Separations and mergers often stem from a similar motivation — the belief that a change in relationship could benefit the institutions, said Guilbert Hentschke, dean emeritus of public school administration at the University of Southern California. But the current focus on merging in the industry makes an unwinding stand out.
“They’re seeking something different,” he said. “It’s more than independence, it’s autonomy — which is similar to independence — it’s distinctiveness.”
Richard Bland is not the only college attempting a separation right now. In late March, Union Theological Seminary and Episcopal Divinity School announced they would be separating. Episcopal Divinity had merged with Union in 2017, after significant financial losses prompted the school to announce it would no longer offer degrees. It sold its Massachusetts campus to merge with Union, which is located in New York City.
But circumstances have changed once again. “As we look to the future of EDS, our announced changes are in response to the growth of our community and its expressed desire for increased and broader access to Episcopal theological education outside of traditional campus-based degree programs,” Kay Kramer, chair of Episcopal Divinity’s Board of Trustees, said in a March statement.
Similarly, Indiana University-Purdue University Indianapolis, a 54-year-old collaboration between the two public universities, announced last year that it will split into two separate colleges, a move to be completed by fall 2024. The institution enrolls more than 27,000 students, according to its website.
Purdue will assume responsibility for IUPUI's engineering, technology and computer science programs. The remaining departments will become Indiana University at Indianapolis.
Indiana and Purdue also seem to have an eye toward differentiating themselves from one another.
“The decoupling better positions both universities for the future — allowing them to further promote and build on the programs each is known for,” said Kevin Brinegar, president and CEO of the Indiana Chamber of Commerce, in a news release on the split. “In turn, this will likely attract more students, afford them increased collaboration with their cohort and overall better prepare them for the jobs of today and tomorrow.”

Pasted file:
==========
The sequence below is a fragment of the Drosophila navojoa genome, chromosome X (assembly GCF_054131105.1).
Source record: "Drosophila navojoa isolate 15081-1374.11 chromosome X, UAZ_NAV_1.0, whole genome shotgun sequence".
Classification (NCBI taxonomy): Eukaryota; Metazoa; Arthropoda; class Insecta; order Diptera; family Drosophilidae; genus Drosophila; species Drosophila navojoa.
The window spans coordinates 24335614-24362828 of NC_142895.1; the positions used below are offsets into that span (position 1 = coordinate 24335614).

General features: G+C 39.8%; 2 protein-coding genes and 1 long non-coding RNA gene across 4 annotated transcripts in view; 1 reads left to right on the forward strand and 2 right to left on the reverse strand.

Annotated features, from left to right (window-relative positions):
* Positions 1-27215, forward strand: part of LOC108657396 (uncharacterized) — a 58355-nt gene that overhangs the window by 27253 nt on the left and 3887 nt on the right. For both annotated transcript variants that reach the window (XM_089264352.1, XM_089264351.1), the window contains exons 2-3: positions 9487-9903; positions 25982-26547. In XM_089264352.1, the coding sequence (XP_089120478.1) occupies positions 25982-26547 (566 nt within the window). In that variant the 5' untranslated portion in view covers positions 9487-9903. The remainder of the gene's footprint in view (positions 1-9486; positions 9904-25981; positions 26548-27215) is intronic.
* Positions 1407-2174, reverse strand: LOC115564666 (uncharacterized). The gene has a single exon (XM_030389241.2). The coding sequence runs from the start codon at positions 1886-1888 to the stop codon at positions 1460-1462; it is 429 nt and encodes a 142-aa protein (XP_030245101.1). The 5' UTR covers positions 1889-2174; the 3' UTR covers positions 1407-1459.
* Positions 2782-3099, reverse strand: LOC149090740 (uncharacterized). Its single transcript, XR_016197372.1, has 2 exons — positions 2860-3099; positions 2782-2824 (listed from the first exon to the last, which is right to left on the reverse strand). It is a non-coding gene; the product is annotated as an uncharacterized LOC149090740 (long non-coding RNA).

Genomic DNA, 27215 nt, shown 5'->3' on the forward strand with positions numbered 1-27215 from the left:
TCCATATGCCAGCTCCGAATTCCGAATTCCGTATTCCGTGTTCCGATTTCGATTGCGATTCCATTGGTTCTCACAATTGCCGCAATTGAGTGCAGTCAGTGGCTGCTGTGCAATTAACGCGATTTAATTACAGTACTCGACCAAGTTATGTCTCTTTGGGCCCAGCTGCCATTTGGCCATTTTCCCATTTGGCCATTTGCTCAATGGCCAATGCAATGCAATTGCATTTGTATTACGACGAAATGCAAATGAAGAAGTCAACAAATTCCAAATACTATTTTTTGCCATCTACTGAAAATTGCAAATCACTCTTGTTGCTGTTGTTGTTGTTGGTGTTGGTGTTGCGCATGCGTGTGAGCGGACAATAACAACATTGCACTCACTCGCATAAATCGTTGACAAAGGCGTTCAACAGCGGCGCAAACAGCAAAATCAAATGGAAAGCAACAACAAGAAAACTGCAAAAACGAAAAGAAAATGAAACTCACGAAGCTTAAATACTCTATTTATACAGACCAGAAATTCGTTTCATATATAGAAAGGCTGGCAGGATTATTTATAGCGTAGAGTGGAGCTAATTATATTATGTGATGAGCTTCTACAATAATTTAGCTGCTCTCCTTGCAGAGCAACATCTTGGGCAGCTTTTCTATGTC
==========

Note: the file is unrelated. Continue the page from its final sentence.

Still, the trend of mergers and closures appears to be the dominant one.
“These situations are really far, far outside the norm right now of what’s happening in higher education which is really a wave of consolidation,” said Brian Weinblatt, founder and principal at Higher Ed Consolidation Solutions, a merger consultancy firm. “More independence means you’re really on your own, and there’s no broader mothership to help you.”
For Richard Bland College, the future and details of its independence remain a bit uncertain. While legislation to secure the separation advanced in the Virginia Legislature this year, the effort died in the House of Delegates appropriations committee.
But Sydow said she is still hopeful.
“At a time when higher education is under threat, it does make sense also to have some spinoff,” she said, “to have some institutions that are just trying different things and trying to operate in a different way.”